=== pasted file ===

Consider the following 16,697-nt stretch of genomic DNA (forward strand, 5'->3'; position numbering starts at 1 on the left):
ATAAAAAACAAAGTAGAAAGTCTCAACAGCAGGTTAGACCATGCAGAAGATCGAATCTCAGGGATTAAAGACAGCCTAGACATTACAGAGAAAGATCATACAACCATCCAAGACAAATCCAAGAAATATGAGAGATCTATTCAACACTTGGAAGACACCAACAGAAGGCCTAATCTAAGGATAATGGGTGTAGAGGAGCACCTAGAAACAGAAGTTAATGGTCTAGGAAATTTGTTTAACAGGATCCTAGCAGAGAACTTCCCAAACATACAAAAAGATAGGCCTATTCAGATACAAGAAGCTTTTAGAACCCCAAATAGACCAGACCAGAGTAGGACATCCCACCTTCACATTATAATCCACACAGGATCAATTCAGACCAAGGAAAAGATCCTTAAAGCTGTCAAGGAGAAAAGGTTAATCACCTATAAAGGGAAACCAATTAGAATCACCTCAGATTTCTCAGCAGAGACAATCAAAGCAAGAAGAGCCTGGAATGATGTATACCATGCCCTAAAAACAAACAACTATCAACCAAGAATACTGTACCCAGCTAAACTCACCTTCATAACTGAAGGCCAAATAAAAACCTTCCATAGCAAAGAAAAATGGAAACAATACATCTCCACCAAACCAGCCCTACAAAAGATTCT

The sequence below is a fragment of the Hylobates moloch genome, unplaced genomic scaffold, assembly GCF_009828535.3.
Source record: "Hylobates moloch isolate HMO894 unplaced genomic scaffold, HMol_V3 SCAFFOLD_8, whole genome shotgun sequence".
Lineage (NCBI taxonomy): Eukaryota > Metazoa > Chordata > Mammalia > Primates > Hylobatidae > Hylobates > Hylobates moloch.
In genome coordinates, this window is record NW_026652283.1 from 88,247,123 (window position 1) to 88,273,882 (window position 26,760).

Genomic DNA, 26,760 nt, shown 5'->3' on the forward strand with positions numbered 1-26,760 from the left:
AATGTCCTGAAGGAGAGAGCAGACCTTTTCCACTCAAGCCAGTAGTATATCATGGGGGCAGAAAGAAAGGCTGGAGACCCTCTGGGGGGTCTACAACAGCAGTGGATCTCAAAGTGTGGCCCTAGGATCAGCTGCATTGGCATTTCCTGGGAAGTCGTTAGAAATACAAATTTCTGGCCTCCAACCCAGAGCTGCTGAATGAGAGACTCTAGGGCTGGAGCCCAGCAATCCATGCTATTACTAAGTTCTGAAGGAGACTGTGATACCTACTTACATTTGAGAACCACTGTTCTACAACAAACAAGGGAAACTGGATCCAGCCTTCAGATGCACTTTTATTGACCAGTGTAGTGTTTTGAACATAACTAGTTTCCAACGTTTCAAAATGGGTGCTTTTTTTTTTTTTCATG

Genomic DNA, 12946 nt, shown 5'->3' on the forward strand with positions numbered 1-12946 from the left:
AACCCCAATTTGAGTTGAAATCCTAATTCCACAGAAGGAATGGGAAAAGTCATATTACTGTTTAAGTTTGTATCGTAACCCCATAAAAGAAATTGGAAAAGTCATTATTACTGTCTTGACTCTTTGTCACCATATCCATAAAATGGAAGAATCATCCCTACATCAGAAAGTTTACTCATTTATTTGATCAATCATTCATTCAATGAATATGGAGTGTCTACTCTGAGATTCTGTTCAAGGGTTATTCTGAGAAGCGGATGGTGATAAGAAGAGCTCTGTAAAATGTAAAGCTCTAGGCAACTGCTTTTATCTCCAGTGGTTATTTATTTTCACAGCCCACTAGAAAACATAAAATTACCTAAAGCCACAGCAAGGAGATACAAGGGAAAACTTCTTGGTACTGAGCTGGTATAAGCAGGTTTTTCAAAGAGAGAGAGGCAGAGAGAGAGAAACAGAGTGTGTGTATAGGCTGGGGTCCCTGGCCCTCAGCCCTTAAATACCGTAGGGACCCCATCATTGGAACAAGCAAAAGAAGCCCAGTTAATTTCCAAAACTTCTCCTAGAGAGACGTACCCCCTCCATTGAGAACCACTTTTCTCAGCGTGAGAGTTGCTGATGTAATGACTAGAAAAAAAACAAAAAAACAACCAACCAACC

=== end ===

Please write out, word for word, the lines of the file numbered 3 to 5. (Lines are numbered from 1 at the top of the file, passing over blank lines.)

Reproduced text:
The sequence below is a fragment of the Hylobates moloch genome, unplaced genomic scaffold, assembly GCF_009828535.3.
Source record: "Hylobates moloch isolate HMO894 unplaced genomic scaffold, HMol_V3 SCAFFOLD_8, whole genome shotgun sequence".
Lineage (NCBI taxonomy): Eukaryota > Metazoa > Chordata > Mammalia > Primates > Hylobatidae > Hylobates > Hylobates moloch.